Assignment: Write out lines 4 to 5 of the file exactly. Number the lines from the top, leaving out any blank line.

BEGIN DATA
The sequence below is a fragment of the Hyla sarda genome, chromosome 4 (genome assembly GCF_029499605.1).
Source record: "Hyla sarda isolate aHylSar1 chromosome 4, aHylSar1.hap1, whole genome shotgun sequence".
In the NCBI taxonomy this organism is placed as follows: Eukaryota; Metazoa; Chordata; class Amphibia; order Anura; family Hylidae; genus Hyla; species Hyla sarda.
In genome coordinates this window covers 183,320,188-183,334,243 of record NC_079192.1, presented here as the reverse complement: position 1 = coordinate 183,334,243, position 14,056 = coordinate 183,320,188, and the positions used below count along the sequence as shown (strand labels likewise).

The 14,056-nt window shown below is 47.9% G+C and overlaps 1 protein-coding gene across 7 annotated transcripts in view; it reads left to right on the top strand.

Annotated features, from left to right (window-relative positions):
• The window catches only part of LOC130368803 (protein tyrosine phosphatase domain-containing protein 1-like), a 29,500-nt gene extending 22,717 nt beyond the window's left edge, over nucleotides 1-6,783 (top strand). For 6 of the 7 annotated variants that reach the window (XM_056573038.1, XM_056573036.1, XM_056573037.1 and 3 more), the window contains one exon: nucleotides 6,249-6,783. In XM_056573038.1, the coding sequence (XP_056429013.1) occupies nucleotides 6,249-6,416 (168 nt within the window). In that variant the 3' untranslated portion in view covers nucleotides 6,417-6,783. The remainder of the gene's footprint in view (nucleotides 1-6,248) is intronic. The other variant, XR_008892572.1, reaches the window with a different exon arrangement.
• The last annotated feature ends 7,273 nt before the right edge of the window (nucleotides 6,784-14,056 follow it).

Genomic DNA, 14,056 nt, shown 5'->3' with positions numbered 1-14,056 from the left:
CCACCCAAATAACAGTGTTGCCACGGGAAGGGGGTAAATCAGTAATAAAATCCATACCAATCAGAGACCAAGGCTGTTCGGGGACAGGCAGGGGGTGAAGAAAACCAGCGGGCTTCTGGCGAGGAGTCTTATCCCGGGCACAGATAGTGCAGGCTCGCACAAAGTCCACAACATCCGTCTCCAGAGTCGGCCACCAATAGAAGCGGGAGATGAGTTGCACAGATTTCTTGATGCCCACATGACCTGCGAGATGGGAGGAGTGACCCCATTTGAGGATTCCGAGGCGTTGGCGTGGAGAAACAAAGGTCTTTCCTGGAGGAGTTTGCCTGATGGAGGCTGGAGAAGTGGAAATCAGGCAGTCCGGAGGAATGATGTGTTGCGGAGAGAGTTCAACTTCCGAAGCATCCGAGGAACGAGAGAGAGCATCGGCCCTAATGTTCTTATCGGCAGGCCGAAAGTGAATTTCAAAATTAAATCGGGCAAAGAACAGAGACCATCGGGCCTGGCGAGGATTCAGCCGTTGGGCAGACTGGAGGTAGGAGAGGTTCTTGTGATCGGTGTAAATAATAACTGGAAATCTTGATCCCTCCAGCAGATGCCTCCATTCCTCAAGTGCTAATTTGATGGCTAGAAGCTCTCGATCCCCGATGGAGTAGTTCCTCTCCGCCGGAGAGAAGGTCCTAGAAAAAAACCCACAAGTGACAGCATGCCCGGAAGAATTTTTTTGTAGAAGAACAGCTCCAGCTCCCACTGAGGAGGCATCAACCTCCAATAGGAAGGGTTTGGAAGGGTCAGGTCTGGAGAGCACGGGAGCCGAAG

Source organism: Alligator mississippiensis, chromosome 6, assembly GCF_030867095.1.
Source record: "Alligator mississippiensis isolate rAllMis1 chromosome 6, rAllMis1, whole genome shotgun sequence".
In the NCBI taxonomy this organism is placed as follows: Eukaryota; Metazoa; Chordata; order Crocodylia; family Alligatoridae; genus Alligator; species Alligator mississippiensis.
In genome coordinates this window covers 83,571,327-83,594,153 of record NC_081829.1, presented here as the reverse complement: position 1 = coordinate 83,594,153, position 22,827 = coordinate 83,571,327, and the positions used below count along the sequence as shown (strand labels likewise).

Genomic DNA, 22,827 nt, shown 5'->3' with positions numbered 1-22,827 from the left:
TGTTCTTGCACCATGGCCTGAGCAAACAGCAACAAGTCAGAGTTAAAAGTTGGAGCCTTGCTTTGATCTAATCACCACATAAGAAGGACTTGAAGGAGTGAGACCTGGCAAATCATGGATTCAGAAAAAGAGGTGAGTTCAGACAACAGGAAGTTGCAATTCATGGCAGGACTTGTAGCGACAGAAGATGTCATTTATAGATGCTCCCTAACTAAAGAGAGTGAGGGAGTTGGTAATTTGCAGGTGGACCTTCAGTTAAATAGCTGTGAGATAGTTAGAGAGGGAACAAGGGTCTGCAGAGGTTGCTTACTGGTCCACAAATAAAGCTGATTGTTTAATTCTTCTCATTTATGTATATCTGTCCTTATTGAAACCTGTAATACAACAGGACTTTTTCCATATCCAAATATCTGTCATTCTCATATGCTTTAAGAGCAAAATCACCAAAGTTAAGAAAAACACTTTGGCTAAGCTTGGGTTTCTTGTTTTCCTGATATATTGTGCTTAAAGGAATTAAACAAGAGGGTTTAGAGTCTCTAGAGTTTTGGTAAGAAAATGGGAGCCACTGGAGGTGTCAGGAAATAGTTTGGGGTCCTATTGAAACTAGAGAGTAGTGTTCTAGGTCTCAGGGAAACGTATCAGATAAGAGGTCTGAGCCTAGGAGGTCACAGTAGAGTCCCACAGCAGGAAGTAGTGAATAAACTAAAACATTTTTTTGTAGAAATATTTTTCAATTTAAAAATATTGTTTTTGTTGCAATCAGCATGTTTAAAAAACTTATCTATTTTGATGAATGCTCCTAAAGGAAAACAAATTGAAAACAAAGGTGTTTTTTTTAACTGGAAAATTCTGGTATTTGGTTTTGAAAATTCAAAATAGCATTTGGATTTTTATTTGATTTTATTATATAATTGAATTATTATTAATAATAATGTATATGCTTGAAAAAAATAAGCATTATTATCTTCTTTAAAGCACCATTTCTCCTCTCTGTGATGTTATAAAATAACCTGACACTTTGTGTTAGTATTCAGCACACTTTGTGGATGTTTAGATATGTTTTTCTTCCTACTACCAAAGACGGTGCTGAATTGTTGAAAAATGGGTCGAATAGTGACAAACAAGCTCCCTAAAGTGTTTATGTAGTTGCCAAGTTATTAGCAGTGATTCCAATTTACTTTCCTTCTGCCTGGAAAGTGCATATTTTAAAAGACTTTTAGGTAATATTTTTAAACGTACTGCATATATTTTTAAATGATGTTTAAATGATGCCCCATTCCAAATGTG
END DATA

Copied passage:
In genome coordinates this window covers 183,320,188-183,334,243 of record NC_079192.1, presented here as the reverse complement: position 1 = coordinate 183,334,243, position 14,056 = coordinate 183,320,188, and the positions used below count along the sequence as shown (strand labels likewise).

The 14,056-nt window shown below is 47.9% G+C and overlaps 1 protein-coding gene across 7 annotated transcripts in view; it reads left to right on the top strand.